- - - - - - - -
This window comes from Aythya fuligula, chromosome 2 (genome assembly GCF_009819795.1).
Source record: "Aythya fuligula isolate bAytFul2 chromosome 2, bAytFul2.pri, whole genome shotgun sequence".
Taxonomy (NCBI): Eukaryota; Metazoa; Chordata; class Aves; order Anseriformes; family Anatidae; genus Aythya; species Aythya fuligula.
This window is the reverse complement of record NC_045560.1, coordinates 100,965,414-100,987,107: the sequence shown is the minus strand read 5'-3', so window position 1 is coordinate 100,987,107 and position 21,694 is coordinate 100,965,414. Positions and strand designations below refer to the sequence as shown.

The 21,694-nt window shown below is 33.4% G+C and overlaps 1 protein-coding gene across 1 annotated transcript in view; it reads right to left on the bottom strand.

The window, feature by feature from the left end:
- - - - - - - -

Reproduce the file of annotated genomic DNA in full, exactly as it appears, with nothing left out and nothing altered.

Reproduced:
This window comes from Aythya fuligula, chromosome 2 (genome assembly GCF_009819795.1).
Source record: "Aythya fuligula isolate bAytFul2 chromosome 2, bAytFul2.pri, whole genome shotgun sequence".
Taxonomy (NCBI): Eukaryota; Metazoa; Chordata; class Aves; order Anseriformes; family Anatidae; genus Aythya; species Aythya fuligula.
This window is the reverse complement of record NC_045560.1, coordinates 100,965,414-100,987,107: the sequence shown is the minus strand read 5'-3', so window position 1 is coordinate 100,987,107 and position 21,694 is coordinate 100,965,414. Positions and strand designations below refer to the sequence as shown.

The 21,694-nt window shown below is 33.4% G+C and overlaps 1 protein-coding gene across 1 annotated transcript in view; it reads right to left on the bottom strand.

The window, feature by feature from the left end: